She wheels in the sand, taking quick little sidesteps with her hands and feet towards me so that when she speaks from behind this storm of hair I know that she is talking to me. She is wet with sweat and sticky with sand and broken shells.

“Stick around,” she says, “We’ll sell the peyote to the French guys and then we’ll party. You can have a ride, if you like.”

“She’s from Texas,” the man says, “what can I tell you?”

He looks down the beach where the girl crabwalks among the Mexican boys playing football in the wet sand.

“She’s wild man, feral.”

He puts out his cigarette in the sand and then shreds it.

“One thing I learned in the service,” he says.

The football game is fast and serious and I watch. I ask him where you could buy Bacardi from and he says,

“There’s a little store up round the bend there. They sell some kind of clear rum up there. She calls it Bacardi, I don’t know what the hell it is.”

“Who are the French guys?” I say.

“Ah,” he says, laughing and showing his long yellow teeth, “The fucking French guys.”

I play cribbage with Lala and the man whose name is Ray in their little tent. Lala goes out and buys some of the rum she calls Bacardi. She mixes it with some cola and some berries and leaves she’s picked. We sit around and play cribbage and drink rum.

Late in the night the wind coming off the ocean slaps loudly against the sides of the tent and makes crazy shapes in the fabric.

When there’s no money left we go along the coast to Ventanilla. For food we work for a French woman called Lydia. She wants to keep horses on the beach. We build a shelter for when the people come who want to ride horses. In the camp there are three red horses with uncombed, sun-lightened manes.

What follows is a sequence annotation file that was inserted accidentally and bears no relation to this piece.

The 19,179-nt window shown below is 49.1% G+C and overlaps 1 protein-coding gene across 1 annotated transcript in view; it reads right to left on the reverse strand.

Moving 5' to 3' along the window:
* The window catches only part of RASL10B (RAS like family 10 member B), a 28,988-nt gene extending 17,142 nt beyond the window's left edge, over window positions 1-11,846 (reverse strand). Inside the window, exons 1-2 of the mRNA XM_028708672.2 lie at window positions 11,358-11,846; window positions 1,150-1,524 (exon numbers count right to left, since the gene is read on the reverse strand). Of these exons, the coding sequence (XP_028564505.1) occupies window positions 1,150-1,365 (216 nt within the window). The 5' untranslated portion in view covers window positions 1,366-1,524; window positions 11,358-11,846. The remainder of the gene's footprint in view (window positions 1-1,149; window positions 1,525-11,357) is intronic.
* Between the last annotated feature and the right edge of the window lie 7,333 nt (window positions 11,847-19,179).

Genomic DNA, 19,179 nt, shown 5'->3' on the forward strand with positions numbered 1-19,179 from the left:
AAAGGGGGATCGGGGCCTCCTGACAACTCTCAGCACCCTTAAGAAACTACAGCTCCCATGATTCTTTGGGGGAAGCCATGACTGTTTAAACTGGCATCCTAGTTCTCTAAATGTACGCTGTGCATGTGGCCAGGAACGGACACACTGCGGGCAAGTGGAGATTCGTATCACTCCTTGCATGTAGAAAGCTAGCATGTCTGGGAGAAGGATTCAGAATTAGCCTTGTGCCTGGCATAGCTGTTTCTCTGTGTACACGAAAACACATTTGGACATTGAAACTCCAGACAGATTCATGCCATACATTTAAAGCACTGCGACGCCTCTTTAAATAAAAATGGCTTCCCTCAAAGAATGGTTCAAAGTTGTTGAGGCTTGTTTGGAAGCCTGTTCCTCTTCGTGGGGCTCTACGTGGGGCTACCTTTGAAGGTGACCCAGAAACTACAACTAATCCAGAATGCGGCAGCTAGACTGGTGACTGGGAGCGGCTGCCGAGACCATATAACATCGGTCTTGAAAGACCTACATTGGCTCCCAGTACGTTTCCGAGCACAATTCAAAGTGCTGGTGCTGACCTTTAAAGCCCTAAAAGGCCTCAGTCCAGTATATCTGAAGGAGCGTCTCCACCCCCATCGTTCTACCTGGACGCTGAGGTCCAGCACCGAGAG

Lydia is with a man, a Mexican who tells us to call him Alfonso and says he’s from San Diego. Alfonso has a teardrop tattoo below his left eye. He’s the only one of us who can climb the coconut trees in the grove in the bush that surrounded a lagoon inland from the beach. He cuts the coconuts down with a machete.

Ray says, “Nobody’s going to come and stay here with that lagoon in back. There’s too many damn skeeters.”

“Have you said anything to Lydia?”

“Hell no,” he says, “I’m looking to get fed.”

A hurricane has left fallen and broken trees along the beach and in the coconut groves.

It”s cold at night in Ventanilla. I sleep in a hole I dig in the sand. At first light I make coffee on the fire. We keep the fire going all night. I make coffee.

Alfonso squats by the fire. His machete is stuck blade-down in the sand. He looks at me and rolls a joint.

Ray and I carry dead trees to use as corner posts. Lala and Lydia dig deep post-holes. We criss-cross thin branches and lash them to the posts and across the branches we lay palms leaves for a roof. We work in the mornings until it’s too hot. The days are bright and scorched.

In the day the horses are hobbled in the coconut grove. In the late afternoon Lydia rides them in turn along the shoreline. Sometimes she swims with them.

At night we eat rice and beans and tortillas. Sometimes there is fish. There is no beer and Alfonso does not share his weed.

When I am not working I watch Pelicans flying low to the sea. I study the shallow tracks of hermit crabs. I see shoals of baitfish break the surface of the sea as barracudas and jacks hunt them. I fish for baitfish with a hook and line. I strip off my wet clothes and stand naked in the camp.